We are at peak streaming wars. As someone who’s been in the business since 2007, it is fantastic to see current media focus on OTT streaming services. Disney+, Apple TV Plus, HBO Max, NBC’s Peacock et al are in market or will be in the next six months, giving audiences more choice, better UX, and I believe deeper engagement with the content than we’ve seen to date. For example, releasing the Disney+ catalog dating all the way back to Steamboat Willie (1928) is a brilliant way to introduce a new generation to their classic IP.
The streaming cornucopia has also led to some confusion about where your favorite shows will live, and frustration about the cost of it all once you’ve subscribed to each service. Perhaps this is why we’re seeing the re-introduction of bundling, the evergreen TV industry business model.
Much has been written about potential winners and losers in this new era of video, the impact on “legacy” services like Netflix, how Prime is really about supporting your online shopping addiction, and what’s the deal with Baby Yoda? I wanted to step back and take a look at the macro-level battle for entertainment eyeballs, particularly on the most important content platform of the early 21st century: mobile.
One of the key planks in any streaming service’s strategy is original content. Original content means if you want to watch The Crown, For All Mankind, or Castle Rock, you have to subscribe to Netflix, Apple TV or Hulu. This is a sound strategy in practice, but an expensive one. It costs $15m to make one episode of The Morning Show, which is a decent budget for a high-end independent feature film. If this attracts and retains subscribers, and meets your strategic goals, then this is a winner (critics notwithstanding).
But what if the audience you want really isn’t that into slickly produced scripted dramas? What if the content that they like to watch doesn’t cost the platform anything at all to produce? I’m talking about the fast-growing, addictive social/mobile video platforms like TikTok. Bytedance, TikTok’s parent company, is the most valuable startup in the world ($78 billion at their last funding round). By comparison, Snapchat’s market cap today is around $20.4 billion. TikTok is valued so highly because it has a monthly active user base of 500m, mainly comprised of hard-to-get young people that advertisers love to reach. So what does this have to do with OTT streaming services? Can’t the kids watch both Apple TV and watch user-generated content on TikTok, Instagram, YouTube, Firework and Triller?
In theory, yes. But you aren’t just spending $4.99-$14.99 per month when you subscribe to these services, you’re spending valuable minutes of your day. And same goes for the social platforms. A minute spent on TikTok is a minute you’ll never get back to watch Handmaid’s Tale. Even with the growing number of minutes each day spend on mobile video, there are natural limits to how much can be consumed. So for mobile, and especially the 12-25 age group, it’s a battle for attention that might not be won with long-form dramas.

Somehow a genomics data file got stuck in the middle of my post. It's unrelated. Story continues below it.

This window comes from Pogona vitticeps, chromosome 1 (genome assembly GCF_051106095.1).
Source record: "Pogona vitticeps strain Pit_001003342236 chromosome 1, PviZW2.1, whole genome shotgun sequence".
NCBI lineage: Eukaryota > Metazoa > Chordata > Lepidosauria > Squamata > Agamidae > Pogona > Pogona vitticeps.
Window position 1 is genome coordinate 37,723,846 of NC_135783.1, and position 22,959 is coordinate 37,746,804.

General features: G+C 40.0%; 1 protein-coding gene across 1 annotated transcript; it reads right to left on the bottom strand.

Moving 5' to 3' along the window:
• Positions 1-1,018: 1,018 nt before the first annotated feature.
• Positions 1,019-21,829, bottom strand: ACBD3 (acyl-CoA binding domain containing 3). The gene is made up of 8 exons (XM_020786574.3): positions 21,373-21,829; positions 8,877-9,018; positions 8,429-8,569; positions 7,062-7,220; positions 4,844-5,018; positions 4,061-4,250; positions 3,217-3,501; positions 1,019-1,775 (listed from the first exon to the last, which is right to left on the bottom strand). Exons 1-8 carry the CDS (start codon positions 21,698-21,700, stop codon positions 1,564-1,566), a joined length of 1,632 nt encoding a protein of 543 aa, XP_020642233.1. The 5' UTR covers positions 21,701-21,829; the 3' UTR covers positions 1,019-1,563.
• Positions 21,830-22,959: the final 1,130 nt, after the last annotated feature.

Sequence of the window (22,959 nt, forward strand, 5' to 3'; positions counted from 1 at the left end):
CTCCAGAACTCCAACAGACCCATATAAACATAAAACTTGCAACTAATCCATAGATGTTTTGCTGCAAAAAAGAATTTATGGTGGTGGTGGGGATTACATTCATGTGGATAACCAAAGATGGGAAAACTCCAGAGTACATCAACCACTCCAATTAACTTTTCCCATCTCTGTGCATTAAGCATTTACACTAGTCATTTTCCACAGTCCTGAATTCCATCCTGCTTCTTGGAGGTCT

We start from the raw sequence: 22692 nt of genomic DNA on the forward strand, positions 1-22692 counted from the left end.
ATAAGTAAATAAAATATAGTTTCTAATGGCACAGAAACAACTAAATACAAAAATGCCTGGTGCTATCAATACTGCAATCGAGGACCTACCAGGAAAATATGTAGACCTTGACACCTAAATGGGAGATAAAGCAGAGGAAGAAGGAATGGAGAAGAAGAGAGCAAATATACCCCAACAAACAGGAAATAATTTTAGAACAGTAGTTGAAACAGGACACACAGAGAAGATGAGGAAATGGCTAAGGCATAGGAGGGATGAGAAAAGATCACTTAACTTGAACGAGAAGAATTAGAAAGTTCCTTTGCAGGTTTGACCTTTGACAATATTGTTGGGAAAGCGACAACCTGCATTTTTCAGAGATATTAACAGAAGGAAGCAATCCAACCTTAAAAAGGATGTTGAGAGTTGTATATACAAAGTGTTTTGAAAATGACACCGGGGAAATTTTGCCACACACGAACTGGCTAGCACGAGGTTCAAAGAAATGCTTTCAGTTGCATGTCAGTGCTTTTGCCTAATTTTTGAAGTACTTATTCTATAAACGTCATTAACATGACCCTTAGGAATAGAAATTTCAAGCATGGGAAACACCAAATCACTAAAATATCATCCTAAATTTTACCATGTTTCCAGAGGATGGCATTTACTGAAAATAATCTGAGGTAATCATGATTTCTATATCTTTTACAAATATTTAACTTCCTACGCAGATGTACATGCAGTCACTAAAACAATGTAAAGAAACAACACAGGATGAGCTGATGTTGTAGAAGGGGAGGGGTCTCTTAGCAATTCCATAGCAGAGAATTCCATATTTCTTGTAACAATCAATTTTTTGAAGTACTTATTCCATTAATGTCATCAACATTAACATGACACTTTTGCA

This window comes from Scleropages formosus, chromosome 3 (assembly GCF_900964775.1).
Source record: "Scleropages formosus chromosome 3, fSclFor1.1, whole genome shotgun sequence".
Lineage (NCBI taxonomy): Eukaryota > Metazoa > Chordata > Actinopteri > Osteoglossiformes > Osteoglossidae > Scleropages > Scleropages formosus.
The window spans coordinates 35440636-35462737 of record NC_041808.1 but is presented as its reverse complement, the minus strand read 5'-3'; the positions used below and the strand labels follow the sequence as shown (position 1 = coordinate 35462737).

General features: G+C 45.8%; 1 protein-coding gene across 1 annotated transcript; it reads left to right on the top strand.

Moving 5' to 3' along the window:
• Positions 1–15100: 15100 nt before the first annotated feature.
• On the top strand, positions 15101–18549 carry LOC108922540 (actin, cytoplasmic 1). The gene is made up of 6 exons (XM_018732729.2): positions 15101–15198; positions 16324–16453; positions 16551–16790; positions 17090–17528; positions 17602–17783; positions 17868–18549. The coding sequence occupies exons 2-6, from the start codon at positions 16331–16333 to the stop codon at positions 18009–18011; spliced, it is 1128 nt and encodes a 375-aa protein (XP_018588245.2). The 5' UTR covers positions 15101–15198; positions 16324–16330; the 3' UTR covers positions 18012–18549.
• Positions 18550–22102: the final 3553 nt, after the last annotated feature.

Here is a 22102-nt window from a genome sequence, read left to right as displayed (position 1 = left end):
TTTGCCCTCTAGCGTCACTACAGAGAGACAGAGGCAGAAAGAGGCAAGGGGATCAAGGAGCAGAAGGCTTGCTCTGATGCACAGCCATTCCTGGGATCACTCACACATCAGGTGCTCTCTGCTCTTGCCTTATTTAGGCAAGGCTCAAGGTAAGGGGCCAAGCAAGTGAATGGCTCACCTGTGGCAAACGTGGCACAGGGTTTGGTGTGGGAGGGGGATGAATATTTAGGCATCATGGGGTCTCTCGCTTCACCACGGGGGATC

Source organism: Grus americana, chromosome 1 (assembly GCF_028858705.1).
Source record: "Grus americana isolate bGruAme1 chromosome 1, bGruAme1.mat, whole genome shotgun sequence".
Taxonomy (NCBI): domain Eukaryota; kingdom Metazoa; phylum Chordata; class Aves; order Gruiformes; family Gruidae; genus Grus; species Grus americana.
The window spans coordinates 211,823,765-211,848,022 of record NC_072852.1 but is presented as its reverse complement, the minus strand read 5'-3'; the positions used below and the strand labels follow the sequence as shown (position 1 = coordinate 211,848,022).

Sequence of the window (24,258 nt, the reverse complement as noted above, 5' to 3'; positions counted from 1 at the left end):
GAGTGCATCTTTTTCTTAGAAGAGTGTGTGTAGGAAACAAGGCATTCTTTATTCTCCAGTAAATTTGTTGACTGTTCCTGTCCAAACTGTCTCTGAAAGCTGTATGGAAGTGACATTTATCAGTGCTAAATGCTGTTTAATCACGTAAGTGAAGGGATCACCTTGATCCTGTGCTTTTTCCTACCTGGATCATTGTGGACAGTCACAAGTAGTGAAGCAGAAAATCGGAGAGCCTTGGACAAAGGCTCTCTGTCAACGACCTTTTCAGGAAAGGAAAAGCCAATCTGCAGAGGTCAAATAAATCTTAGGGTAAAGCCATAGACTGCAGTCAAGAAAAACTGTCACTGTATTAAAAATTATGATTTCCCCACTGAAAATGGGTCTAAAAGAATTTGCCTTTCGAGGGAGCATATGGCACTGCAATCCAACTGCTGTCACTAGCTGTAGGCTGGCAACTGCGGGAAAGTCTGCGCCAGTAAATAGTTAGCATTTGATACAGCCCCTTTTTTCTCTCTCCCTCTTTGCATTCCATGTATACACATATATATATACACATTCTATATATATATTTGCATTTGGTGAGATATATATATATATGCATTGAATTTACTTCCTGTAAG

Into this battle will enter Quibi. Jeffrey Katzenberg and Meg Whitman’s $1 billion bet on the hearts and minds of young mobile video consumers will debut next April. I was skeptical at first, but the more I think about their strategy, the more it makes sense in context of where Millennials/Gen Z are actually spending their media consumption time.
Quibi, which is an abbreviation of “quick bites” is a blend of the best of the current mobile apps and OTT streaming services. This is the first big budget “mobile native” video platform. (I’m discounting Snap’s Discover platform here). With production budgets up to $6m an hour, and an average episode length of 7-10 minutes, Quibi is a genuinely new content category that attempts to cater to the appetites of short-attention spans and the limits of the mobile screen.
Pricing has been announced as $4.99/months with ads or $7.99 ad-free. The pre-roll duration will depend on the overall content length of content, i.e. ten seconds if the episode is under five minutes and 15 seconds if it’s over five minutes.
Quibi has me intrigued, and while I haven’t seen any of the content yet, the fact they’ve invested so much, signed on first-class talent (e.g. Antoine Fuqua, Sam Raimi) and have secured the backing of major studios, means they are going to make an impact regardless. For Quibi to pull the kids away from TikTok, they will need to be excellent value for the five bucks per month, and the opportunity-cost minutes besides. I’m looking forward to watching the next episode of Streaming Wars to see how it unfolds.
Picture credit: TikTok handout